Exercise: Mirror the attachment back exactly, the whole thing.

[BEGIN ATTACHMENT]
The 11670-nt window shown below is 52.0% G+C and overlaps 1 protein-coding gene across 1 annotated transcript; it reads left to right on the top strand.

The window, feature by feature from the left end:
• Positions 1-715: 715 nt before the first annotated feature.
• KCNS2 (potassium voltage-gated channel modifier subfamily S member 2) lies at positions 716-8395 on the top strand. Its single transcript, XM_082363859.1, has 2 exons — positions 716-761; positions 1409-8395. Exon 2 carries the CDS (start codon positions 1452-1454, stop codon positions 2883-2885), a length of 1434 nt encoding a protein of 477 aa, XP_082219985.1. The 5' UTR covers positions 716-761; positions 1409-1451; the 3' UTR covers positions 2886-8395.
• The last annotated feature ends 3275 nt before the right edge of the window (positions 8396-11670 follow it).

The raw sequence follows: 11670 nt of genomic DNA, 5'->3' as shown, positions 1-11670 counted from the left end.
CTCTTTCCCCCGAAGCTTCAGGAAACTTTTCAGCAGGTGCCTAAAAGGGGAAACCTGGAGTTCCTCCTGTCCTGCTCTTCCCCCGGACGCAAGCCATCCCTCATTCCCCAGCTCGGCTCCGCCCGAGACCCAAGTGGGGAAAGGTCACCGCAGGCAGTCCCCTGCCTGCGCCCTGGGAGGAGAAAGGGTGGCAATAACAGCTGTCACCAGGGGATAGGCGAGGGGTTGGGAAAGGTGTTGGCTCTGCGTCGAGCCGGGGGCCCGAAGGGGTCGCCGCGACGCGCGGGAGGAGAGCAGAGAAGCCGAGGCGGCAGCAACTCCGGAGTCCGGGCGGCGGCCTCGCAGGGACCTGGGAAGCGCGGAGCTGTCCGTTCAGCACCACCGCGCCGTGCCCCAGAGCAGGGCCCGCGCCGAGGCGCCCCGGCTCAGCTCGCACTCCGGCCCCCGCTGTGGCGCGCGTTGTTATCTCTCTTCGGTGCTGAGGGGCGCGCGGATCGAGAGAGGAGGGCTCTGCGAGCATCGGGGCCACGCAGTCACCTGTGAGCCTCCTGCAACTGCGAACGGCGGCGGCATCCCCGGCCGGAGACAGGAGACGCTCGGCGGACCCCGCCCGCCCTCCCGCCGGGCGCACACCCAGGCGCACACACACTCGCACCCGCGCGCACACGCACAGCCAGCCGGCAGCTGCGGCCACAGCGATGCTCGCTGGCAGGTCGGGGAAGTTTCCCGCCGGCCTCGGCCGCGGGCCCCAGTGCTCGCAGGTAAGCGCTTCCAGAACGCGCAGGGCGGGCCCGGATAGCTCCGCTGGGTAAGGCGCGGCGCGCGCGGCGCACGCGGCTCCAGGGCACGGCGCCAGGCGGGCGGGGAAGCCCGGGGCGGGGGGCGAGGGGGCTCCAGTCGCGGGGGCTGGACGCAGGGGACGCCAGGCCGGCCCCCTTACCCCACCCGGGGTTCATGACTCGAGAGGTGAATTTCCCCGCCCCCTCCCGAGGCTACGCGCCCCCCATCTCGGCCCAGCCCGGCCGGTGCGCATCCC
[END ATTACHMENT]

The 11670-nt window shown below is 52.0% G+C and overlaps 1 protein-coding gene across 1 annotated transcript; it reads left to right on the top strand.

The window, feature by feature from the left end:
• Positions 1-715: 715 nt before the first annotated feature.
• KCNS2 (potassium voltage-gated channel modifier subfamily S member 2) lies at positions 716-8395 on the top strand. Its single transcript, XM_082363859.1, has 2 exons — positions 716-761; positions 1409-8395. Exon 2 carries the CDS (start codon positions 1452-1454, stop codon positions 2883-2885), a length of 1434 nt encoding a protein of 477 aa, XP_082219985.1. The 5' UTR covers positions 716-761; positions 1409-1451; the 3' UTR covers positions 2886-8395.
• The last annotated feature ends 3275 nt before the right edge of the window (positions 8396-11670 follow it).

The raw sequence follows: 11670 nt of genomic DNA, 5'->3' as shown, positions 1-11670 counted from the left end.
CTCTTTCCCCCGAAGCTTCAGGAAACTTTTCAGCAGGTGCCTAAAAGGGGAAACCTGGAGTTCCTCCTGTCCTGCTCTTCCCCCGGACGCAAGCCATCCCTCATTCCCCAGCTCGGCTCCGCCCGAGACCCAAGTGGGGAAAGGTCACCGCAGGCAGTCCCCTGCCTGCGCCCTGGGAGGAGAAAGGGTGGCAATAACAGCTGTCACCAGGGGATAGGCGAGGGGTTGGGAAAGGTGTTGGCTCTGCGTCGAGCCGGGGGCCCGAAGGGGTCGCCGCGACGCGCGGGAGGAGAGCAGAGAAGCCGAGGCGGCAGCAACTCCGGAGTCCGGGCGGCGGCCTCGCAGGGACCTGGGAAGCGCGGAGCTGTCCGTTCAGCACCACCGCGCCGTGCCCCAGAGCAGGGCCCGCGCCGAGGCGCCCCGGCTCAGCTCGCACTCCGGCCCCCGCTGTGGCGCGCGTTGTTATCTCTCTTCGGTGCTGAGGGGCGCGCGGATCGAGAGAGGAGGGCTCTGCGAGCATCGGGGCCACGCAGTCACCTGTGAGCCTCCTGCAACTGCGAACGGCGGCGGCATCCCCGGCCGGAGACAGGAGACGCTCGGCGGACCCCGCCCGCCCTCCCGCCGGGCGCACACCCAGGCGCACACACACTCGCACCCGCGCGCACACGCACAGCCAGCCGGCAGCTGCGGCCACAGCGATGCTCGCTGGCAGGTCGGGGAAGTTTCCCGCCGGCCTCGGCCGCGGGCCCCAGTGCTCGCAGGTAAGCGCTTCCAGAACGCGCAGGGCGGGCCCGGATAGCTCCGCTGGGTAAGGCGCGGCGCGCGCGGCGCACGCGGCTCCAGGGCACGGCGCCAGGCGGGCGGGGAAGCCCGGGGCGGGGGGCGAGGGGGCTCCAGTCGCGGGGGCTGGACGCAGGGGACGCCAGGCCGGCCCCCTTACCCCACCCGGGGTTCATGACTCGAGAGGTGAATTTCCCCGCCCCCTCCCGAGGCTACGCGCCCCCCATCTCGGCCCAGCCCGGCCGGTGCGCATCCC